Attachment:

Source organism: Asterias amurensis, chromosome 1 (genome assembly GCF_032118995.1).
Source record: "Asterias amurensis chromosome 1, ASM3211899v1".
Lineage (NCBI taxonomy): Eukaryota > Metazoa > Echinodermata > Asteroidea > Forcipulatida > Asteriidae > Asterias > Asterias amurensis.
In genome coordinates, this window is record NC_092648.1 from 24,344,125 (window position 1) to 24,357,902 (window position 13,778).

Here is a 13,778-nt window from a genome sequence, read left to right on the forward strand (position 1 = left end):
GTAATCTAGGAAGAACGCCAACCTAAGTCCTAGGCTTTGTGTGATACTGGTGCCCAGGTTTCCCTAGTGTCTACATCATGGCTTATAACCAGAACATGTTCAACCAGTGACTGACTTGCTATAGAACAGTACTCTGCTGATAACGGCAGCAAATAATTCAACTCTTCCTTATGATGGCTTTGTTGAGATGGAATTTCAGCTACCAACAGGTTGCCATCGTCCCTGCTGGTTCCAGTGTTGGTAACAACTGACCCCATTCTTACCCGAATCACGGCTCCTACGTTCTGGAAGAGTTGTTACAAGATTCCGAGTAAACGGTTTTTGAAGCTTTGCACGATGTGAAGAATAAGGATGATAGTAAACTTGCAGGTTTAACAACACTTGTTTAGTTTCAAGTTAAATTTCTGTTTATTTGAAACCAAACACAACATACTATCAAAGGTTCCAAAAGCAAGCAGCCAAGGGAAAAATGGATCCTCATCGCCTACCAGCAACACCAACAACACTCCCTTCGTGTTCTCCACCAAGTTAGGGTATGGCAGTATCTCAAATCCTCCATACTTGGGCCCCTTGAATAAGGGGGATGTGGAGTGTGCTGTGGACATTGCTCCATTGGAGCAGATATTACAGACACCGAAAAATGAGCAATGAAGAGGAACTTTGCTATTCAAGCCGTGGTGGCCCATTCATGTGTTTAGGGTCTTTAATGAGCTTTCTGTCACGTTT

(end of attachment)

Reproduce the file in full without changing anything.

Source organism: Asterias amurensis, chromosome 1 (genome assembly GCF_032118995.1).
Source record: "Asterias amurensis chromosome 1, ASM3211899v1".
Lineage (NCBI taxonomy): Eukaryota > Metazoa > Echinodermata > Asteroidea > Forcipulatida > Asteriidae > Asterias > Asterias amurensis.
In genome coordinates, this window is record NC_092648.1 from 24,344,125 (window position 1) to 24,357,902 (window position 13,778).

Here is a 13,778-nt window from a genome sequence, read left to right on the forward strand (position 1 = left end):
GTAATCTAGGAAGAACGCCAACCTAAGTCCTAGGCTTTGTGTGATACTGGTGCCCAGGTTTCCCTAGTGTCTACATCATGGCTTATAACCAGAACATGTTCAACCAGTGACTGACTTGCTATAGAACAGTACTCTGCTGATAACGGCAGCAAATAATTCAACTCTTCCTTATGATGGCTTTGTTGAGATGGAATTTCAGCTACCAACAGGTTGCCATCGTCCCTGCTGGTTCCAGTGTTGGTAACAACTGACCCCATTCTTACCCGAATCACGGCTCCTACGTTCTGGAAGAGTTGTTACAAGATTCCGAGTAAACGGTTTTTGAAGCTTTGCACGATGTGAAGAATAAGGATGATAGTAAACTTGCAGGTTTAACAACACTTGTTTAGTTTCAAGTTAAATTTCTGTTTATTTGAAACCAAACACAACATACTATCAAAGGTTCCAAAAGCAAGCAGCCAAGGGAAAAATGGATCCTCATCGCCTACCAGCAACACCAACAACACTCCCTTCGTGTTCTCCACCAAGTTAGGGTATGGCAGTATCTCAAATCCTCCATACTTGGGCCCCTTGAATAAGGGGGATGTGGAGTGTGCTGTGGACATTGCTCCATTGGAGCAGATATTACAGACACCGAAAAATGAGCAATGAAGAGGAACTTTGCTATTCAAGCCGTGGTGGCCCATTCATGTGTTTAGGGTCTTTAATGAGCTTTCTGTCACGTTT